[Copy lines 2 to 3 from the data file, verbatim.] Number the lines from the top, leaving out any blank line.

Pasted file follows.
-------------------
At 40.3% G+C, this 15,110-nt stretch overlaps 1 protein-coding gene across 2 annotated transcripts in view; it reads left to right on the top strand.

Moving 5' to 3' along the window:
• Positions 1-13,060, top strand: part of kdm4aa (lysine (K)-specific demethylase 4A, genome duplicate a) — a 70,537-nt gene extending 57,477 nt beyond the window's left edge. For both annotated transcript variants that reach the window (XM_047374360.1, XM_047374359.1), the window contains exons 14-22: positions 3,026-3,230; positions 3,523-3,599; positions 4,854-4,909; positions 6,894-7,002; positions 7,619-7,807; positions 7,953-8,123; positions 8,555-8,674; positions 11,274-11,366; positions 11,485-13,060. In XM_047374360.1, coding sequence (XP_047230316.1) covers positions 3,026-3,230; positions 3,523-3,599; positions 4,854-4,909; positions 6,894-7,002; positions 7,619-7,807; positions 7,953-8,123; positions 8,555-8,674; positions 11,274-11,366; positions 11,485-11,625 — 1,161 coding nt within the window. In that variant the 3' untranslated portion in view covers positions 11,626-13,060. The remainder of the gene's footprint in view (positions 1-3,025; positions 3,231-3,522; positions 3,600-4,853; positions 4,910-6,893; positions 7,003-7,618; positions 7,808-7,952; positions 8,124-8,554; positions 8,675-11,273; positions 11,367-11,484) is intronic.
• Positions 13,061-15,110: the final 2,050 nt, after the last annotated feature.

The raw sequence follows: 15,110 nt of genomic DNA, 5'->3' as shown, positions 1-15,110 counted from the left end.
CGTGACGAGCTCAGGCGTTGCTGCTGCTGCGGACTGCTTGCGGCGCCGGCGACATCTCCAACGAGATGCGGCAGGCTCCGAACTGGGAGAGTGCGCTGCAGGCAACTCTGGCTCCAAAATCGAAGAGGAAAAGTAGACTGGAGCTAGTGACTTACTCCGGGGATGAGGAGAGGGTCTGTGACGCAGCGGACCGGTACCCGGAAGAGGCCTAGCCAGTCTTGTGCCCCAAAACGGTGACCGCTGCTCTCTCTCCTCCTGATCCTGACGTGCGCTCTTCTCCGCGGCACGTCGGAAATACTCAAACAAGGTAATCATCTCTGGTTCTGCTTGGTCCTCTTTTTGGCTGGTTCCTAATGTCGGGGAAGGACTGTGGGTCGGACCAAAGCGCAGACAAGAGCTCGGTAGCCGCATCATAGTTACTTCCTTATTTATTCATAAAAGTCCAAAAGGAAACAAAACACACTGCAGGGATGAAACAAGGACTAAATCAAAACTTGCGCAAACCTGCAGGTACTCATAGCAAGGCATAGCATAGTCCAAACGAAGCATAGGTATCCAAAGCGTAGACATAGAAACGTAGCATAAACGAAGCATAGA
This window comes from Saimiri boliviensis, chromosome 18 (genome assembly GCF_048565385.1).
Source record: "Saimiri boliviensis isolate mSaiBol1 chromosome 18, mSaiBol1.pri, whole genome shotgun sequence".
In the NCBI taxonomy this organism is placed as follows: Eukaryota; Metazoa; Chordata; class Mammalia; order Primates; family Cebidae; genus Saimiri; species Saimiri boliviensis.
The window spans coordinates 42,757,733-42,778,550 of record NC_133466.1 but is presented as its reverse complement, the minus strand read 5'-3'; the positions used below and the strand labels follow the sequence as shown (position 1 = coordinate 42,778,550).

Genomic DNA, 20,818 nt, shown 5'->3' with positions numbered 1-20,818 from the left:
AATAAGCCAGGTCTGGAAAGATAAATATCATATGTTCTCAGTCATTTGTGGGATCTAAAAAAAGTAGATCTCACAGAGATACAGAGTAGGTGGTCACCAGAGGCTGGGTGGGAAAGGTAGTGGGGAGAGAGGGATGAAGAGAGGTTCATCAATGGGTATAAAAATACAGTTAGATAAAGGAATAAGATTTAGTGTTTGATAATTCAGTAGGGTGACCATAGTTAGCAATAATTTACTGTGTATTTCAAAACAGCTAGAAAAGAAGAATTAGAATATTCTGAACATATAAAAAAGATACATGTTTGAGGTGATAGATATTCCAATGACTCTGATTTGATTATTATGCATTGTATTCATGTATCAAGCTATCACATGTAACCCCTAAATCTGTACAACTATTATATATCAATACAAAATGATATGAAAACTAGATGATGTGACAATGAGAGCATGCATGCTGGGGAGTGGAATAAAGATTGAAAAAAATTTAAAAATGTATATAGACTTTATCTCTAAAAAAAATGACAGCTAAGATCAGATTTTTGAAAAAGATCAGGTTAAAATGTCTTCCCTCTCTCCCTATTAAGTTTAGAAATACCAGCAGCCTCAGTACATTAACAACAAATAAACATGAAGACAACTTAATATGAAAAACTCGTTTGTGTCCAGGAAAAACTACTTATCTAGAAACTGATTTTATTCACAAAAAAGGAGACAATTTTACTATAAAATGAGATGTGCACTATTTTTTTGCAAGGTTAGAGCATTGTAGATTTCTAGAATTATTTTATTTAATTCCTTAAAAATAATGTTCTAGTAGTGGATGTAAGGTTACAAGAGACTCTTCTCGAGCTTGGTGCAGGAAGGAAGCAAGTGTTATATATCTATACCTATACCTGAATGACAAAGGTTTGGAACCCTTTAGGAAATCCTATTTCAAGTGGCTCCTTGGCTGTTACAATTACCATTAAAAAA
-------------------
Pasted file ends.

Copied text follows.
Moving 5' to 3' along the window:
• Positions 1-13,060, top strand: part of kdm4aa (lysine (K)-specific demethylase 4A, genome duplicate a) — a 70,537-nt gene extending 57,477 nt beyond the window's left edge. For both annotated transcript variants that reach the window (XM_047374360.1, XM_047374359.1), the window contains exons 14-22: positions 3,026-3,230; positions 3,523-3,599; positions 4,854-4,909; positions 6,894-7,002; positions 7,619-7,807; positions 7,953-8,123; positions 8,555-8,674; positions 11,274-11,366; positions 11,485-13,060. In XM_047374360.1, coding sequence (XP_047230316.1) covers positions 3,026-3,230; positions 3,523-3,599; positions 4,854-4,909; positions 6,894-7,002; positions 7,619-7,807; positions 7,953-8,123; positions 8,555-8,674; positions 11,274-11,366; positions 11,485-11,625 — 1,161 coding nt within the window. In that variant the 3' untranslated portion in view covers positions 11,626-13,060. The remainder of the gene's footprint in view (positions 1-3,025; positions 3,231-3,522; positions 3,600-4,853; positions 4,910-6,893; positions 7,003-7,618; positions 7,808-7,952; positions 8,124-8,554; positions 8,675-11,273; positions 11,367-11,484) is intronic.